In fairness, it might have been a nightmare for Elian’s father to take us up on that offer, which would have been a stone cold defection in Castro’s eyes. They might not have survived the drive to the Havana airport to fly to their new home.
After speaking with Elian, ABC returned to the Miami neighborhood where family members and a vocal anti-communist community fought fiercely to keep him in America.
The house from which he was plucked contains the remnants of a tribute to his mother, who drowned trying to save him. Her picture and a vase with two red carnations face the street.
On that street fifteen years ago, terrible things happened to the people who fought for Elian, according to Tomas Regalado, Miami’s Cuban-born Republican mayor. He should know; he was a radio reporter who covered the whole story along that tense stretch of Northwest Second Street.
“People who were trying to save him were beaten by police; some who went to bat for him ended up in jail. People lost their jobs who stayed in front of the house praying for him,” Regalado told ABC.
Elian says he would like to come to America, to see the sights and thank the relatives who cared for him during his brief American journey.
Not a good idea, says Mayor Regalado, who believes such an event would be “polarizing.”
But no one should hold any breath for Elian’s return to the country that was willing to give him liberty. While he is grateful for the care of his Miami relatives during the fight over his fate, he places a condition on any return visit to see them: they would have to apologize, admitting that they were wrong to try to keep him here.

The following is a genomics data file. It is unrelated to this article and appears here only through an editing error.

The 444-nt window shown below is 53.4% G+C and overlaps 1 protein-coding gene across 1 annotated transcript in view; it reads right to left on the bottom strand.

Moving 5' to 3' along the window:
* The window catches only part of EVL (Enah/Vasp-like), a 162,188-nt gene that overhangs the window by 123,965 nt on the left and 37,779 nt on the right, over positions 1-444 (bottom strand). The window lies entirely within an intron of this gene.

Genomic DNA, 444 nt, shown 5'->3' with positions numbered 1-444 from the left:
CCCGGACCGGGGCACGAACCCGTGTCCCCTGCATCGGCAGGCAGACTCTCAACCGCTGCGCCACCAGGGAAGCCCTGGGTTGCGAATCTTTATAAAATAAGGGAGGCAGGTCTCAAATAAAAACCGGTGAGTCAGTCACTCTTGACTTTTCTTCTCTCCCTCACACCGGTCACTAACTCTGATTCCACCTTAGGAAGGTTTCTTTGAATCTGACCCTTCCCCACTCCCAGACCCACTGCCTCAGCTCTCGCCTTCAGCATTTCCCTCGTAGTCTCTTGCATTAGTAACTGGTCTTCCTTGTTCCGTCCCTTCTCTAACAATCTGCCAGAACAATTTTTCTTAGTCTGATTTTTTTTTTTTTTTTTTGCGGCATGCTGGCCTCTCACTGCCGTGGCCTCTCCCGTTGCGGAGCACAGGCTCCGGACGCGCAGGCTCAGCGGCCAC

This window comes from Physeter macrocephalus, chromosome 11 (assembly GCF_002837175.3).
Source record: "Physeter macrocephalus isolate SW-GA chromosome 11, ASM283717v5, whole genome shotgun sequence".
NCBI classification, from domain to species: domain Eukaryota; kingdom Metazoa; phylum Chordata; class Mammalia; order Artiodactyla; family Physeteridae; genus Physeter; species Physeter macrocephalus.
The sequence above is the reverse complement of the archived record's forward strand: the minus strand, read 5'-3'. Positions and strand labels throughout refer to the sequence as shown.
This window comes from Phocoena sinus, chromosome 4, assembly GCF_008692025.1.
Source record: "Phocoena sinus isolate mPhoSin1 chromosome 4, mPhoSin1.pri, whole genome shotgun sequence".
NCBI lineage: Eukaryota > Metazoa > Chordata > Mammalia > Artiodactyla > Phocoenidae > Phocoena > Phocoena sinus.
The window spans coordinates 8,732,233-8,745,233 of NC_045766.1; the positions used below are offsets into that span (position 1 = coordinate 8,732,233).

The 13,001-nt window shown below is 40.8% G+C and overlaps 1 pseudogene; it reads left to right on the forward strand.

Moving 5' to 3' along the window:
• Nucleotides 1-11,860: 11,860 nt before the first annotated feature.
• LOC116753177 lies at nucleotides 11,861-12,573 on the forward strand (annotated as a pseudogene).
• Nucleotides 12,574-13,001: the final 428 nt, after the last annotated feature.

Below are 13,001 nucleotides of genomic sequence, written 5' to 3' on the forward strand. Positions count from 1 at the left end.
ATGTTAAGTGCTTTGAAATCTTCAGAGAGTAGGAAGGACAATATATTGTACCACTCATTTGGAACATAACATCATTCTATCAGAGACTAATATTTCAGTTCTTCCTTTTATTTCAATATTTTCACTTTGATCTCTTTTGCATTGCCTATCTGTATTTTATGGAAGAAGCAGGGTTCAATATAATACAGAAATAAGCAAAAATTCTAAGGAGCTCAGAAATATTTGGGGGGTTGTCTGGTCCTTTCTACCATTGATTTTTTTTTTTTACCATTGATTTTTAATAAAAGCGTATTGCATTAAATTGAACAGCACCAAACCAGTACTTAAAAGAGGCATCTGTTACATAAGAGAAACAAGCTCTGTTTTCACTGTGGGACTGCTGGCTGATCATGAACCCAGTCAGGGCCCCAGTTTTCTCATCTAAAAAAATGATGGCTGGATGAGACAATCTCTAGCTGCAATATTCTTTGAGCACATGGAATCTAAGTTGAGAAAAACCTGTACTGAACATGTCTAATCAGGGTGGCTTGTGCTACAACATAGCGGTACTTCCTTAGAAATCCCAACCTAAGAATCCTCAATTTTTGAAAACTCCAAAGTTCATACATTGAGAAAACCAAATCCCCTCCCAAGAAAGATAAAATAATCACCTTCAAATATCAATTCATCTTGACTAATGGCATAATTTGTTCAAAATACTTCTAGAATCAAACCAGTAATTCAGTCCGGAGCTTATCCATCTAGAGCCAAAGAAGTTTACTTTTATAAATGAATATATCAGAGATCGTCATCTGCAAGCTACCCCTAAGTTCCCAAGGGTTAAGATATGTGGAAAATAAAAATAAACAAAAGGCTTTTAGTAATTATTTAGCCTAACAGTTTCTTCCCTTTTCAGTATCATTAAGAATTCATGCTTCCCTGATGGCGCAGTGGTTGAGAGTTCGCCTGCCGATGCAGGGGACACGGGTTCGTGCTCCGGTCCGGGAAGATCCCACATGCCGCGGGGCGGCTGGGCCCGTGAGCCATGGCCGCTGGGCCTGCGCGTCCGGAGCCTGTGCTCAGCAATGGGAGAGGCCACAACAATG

That won’t be happening. Nor should it.
Even as I hosted show after show, explaining how I could wish for one thing but reluctantly advocate another, I always said that if Elian were my flesh and blood, I would have done exactly what his American family did.
Callers often asked me, “Don’t you want Elian to grow up in a free country?” I replied that I surely did, and that our best hope was for that free country to be Cuba. Castro was 73 at the time, and I held tight to a crazy dream: he would die at some point and the Cuban people, sharpened by decades of American moral clarity, would rise up to demand democracy and liberty.
Well, 15 years later, Castro isn’t dead, but my dream is. President Obama has sentenced Elian Gonzalez and every other Cuban to an indefinite imprisonment under communist rule. He has taught Cuba that they do not need to punt totalitarian rule in order to enjoy normalized relations with the United States and countless American dollars through trade and tourism.
Obama said often that sanctions “were not working.” They surely were. They delivered to the Castro doorstep a daily message from America that every day of red dictatorship would be a day of pariah status. That consistency would have yielded results at some point that would have allowed Elian Gonzalez and his descendants to live free.